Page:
“We did indeed expect that suppressing chocolate thoughts would increase chocolate thoughts,” says co-author Adrian Meule, a researcher in the psychology department at the University of Salzburg. It’s like being told not to think of an elephant; usually, an elephant automatically comes to mind. In this case, however, the chocolate-loving participants could stop thinking about chocolate by ­focusing on future events, other people or even traffic lights. (Non-chocolate lovers didn’t show such an effect, probably because they weren’t particularly craving chocolate in the first place.) Another earlier study found that both acceptance and suppression/distraction worked. Participants were either sidetracked from their chocolate-related thoughts thanks to guided imagery (“Imagine you’re walking through a forest”) or were told to accept those thoughts.
It’s not clear, however, that acceptance or distraction actually change behavior beyond a study period. For the imagery vs. acceptance study, for example, participants were offered chocolate at the end of the study. While they may have been able to reduce the intensity of their cravings, they didn’t reduce how much they ate when chocolate was put in front of them. In fact, all groups ate the same amount: the acceptance group, the suppression group and the control group that didn’t try to regulate their chocolate-related thoughts at all.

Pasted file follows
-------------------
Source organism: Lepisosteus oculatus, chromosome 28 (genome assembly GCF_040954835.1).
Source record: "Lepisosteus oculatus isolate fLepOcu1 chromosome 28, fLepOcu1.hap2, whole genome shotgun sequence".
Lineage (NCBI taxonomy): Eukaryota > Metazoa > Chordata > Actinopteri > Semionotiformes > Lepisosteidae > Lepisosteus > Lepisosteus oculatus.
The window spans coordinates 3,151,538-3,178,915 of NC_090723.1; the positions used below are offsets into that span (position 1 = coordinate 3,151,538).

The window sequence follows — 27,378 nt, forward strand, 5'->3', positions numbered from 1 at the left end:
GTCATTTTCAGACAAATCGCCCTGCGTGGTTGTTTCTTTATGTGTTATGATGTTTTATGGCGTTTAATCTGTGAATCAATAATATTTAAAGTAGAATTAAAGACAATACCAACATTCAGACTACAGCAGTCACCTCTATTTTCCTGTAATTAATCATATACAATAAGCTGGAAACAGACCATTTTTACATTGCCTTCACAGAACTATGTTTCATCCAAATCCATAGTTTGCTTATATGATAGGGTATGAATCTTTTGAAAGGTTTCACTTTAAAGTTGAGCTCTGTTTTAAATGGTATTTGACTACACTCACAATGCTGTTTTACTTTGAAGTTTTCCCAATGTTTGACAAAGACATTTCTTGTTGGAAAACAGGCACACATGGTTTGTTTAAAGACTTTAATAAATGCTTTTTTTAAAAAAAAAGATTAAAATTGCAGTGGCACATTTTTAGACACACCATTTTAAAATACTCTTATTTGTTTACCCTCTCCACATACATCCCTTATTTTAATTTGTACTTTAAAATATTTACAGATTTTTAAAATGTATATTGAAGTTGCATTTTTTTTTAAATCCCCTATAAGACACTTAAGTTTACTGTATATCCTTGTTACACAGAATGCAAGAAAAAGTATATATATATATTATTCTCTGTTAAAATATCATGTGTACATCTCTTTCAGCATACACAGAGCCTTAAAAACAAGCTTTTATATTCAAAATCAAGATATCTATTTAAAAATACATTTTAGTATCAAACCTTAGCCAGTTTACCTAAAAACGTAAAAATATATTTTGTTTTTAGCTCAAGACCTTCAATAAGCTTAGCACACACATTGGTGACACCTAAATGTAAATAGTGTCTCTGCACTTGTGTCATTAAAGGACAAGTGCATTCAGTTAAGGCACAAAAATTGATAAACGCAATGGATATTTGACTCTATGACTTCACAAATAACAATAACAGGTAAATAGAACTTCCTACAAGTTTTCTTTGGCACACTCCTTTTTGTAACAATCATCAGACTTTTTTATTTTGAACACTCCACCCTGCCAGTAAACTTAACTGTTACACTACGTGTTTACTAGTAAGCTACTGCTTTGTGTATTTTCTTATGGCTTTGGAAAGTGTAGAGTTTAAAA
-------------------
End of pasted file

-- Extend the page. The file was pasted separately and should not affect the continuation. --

As for simply reducing the sometimes-uncomfortable pull of cravings, both Meule and Hormes acknowledge that thought suppression might only work temporarily. “It’s not inconsistent with the literature that thought suppression can be a good short-term strategy,” Hormes says, “but I doubt it’s something that would work on an everyday basis to manage cravings long-term.” Acceptance-based techniques may be more sustainable, even when the temptation is right there. Hormes points to a study that required participants to carry around boxes of sweets for 72 hours — but not eat them. Acceptance-based coping strategies helped participants manage their cravings over the three days.
 
But the bottom line is it doesn’t hurt to try any of these methods to prevent a whiff from a bakery from triggering an intense desire. “Anything that interferes with these processes can stop the craving from developing,” Meule says. “Therefore, so many strategies work, particularly those that involve mental imagery. Cravings are transient — think about a wave that rises up and levels off after some time — which is why different strategies work to ‘ride the wave’ until it’s gone.”
 
Or, give in — just a little bit. Hormes says, “The more you make something forbidden, the more likely you are to obsess over it.” If you’re lusting for chocolate, her advice is to “have one piece of really good, high-quality chocolate, savor it and basically move on.”